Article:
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‘Wonder Woman’ is the role model we all need

3 minutes to read

Warning: Spoilers.

There aren’t nearly enough female superheroes in the world, and so when Wonder Woman hit theatres, it was definitely on my to-watch list. Wonder Woman is about the origin story of Diana Prince, and how she became the greatest female superhero of our time.

Diana is the daughter of Zeus and Hippolyta, Queen of the Amazons. She was conceived in order to save the world from the God of War, Ares, who is intent on destroying everything humans stand for.

When Steve Trevor crashes into the island the Amazons call home, and tells the horrible tales of World War I, Diana knows what she must do. She must stand and fight, protecting those who cannot protect themselves.

By this simple act, Diana Prince is the hero we all need. She is willing to go against her people and fight for those who can’t. She is so kind, so fierce and giving, that she can’t look away when it is all falling a part.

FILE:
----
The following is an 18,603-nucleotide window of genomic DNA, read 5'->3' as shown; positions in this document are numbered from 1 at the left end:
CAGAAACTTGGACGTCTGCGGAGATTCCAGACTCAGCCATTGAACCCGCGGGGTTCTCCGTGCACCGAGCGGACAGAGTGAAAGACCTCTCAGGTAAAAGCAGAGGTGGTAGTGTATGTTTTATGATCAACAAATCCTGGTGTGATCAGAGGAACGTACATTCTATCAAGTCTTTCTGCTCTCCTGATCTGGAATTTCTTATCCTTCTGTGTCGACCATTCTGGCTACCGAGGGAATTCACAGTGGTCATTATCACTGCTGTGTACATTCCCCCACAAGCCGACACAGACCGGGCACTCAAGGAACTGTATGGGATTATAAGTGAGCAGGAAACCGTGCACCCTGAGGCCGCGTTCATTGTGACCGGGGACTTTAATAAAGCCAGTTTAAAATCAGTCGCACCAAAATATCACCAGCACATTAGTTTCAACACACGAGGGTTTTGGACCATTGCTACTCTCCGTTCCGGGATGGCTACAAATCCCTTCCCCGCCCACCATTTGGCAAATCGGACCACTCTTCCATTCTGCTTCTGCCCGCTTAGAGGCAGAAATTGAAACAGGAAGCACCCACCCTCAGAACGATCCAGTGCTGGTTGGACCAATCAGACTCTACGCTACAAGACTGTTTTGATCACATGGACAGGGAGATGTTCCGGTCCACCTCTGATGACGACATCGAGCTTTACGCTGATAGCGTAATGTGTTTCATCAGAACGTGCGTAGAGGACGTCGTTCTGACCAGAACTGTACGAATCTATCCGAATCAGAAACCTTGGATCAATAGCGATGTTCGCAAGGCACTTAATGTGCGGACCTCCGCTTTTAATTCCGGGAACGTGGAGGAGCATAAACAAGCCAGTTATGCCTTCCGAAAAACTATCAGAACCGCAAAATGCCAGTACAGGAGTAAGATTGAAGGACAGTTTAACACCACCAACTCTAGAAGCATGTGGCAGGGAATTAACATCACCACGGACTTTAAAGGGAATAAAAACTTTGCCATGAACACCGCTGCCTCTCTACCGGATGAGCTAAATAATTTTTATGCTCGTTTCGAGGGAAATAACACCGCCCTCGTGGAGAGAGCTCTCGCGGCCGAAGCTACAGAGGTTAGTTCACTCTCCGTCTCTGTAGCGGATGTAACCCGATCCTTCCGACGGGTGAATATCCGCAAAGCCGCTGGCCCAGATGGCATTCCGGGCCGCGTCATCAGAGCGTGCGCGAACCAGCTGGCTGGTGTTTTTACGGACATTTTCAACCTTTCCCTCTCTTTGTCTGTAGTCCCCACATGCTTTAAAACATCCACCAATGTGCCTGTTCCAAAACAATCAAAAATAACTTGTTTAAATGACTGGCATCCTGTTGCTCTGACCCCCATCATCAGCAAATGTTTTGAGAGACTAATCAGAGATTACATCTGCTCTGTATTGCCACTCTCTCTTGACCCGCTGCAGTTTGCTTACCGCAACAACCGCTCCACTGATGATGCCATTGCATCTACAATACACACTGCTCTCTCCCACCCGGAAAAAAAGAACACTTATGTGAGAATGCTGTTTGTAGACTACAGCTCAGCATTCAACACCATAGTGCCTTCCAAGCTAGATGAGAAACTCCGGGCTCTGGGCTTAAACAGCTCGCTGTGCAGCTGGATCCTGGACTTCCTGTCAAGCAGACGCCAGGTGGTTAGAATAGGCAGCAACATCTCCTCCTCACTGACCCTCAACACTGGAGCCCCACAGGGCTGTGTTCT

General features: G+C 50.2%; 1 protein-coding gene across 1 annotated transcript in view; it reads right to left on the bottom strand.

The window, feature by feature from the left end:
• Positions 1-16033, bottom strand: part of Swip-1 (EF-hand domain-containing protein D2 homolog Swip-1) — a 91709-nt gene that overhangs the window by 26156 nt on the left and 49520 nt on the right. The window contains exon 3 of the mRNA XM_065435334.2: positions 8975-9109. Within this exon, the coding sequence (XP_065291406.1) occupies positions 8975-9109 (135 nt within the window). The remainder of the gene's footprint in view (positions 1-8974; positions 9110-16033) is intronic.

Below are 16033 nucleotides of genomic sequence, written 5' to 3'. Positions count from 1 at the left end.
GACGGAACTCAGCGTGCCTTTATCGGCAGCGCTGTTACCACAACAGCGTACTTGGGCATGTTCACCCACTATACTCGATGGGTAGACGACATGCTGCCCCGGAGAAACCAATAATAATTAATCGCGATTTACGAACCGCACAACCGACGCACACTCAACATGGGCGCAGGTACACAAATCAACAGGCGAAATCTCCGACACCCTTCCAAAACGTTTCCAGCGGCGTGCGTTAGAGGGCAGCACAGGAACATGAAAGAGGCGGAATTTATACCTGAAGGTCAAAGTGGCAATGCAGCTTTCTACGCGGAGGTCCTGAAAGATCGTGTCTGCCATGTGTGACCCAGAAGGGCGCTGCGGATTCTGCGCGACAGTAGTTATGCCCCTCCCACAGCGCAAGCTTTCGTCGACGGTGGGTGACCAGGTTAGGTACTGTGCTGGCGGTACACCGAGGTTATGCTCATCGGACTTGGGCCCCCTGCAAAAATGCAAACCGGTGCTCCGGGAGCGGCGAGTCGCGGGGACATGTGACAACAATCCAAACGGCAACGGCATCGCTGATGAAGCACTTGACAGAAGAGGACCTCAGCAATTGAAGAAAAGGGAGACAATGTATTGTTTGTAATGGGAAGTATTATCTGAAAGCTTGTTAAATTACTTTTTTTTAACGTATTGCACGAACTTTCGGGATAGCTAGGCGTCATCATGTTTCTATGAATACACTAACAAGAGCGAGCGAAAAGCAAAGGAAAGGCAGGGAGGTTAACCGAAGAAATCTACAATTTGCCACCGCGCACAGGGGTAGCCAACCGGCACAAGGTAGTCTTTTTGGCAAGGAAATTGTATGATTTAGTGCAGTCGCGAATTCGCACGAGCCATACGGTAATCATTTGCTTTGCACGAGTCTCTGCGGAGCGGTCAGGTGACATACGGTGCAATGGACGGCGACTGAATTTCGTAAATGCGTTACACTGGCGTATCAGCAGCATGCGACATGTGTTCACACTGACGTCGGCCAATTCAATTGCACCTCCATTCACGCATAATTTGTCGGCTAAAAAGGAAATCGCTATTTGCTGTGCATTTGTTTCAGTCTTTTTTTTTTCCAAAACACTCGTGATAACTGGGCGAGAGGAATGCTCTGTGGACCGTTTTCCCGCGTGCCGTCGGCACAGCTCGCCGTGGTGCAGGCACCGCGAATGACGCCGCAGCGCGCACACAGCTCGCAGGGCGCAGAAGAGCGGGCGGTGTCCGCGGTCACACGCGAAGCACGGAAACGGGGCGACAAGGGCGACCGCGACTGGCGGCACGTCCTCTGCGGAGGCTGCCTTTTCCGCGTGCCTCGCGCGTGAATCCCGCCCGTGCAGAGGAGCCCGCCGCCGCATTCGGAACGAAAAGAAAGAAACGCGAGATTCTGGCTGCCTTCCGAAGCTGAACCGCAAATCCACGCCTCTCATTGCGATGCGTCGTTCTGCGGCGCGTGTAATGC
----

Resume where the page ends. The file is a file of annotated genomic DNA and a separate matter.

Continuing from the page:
The most iconic scene in the film is when Diana crosses No Man’s Land. Typically, in trench warfare, this is the area no side can cross without being killed. When a crying woman tells Diana about the people being held in a little town on the other side, she stands and crosses without hesitation. All whilst the men she is fighting with argue that helping this particular group of people aren’t why they are there.

Wonder Woman
The moment a God was born. Source.

Diana is the superhero everyone should take example from. She is intelligent, caring and a force to be reckoned with. She isn’t just ‘strong for a girl’; this lady could take out an entire army on her own. She is a strong representation of what humankind should be like.

The film is a largely feminist film. The entire time on Themysteria is just women kicking ass and defending each other. In an interview with Entertainment Weekly, Gal Gadot, who plays the heroine, said, “It was important to me that my character would never come and preach about how men should treat women. Or how women should perceive themselves. It was more about playing oblivious to society’s rules. ‘What do you mean women can’t go into the Parliament? Why?”

Patty Jenkins, who directed the film, did an excellent job in reviving many’s love for DC, after the last few films to come out of the franchise had been a flop.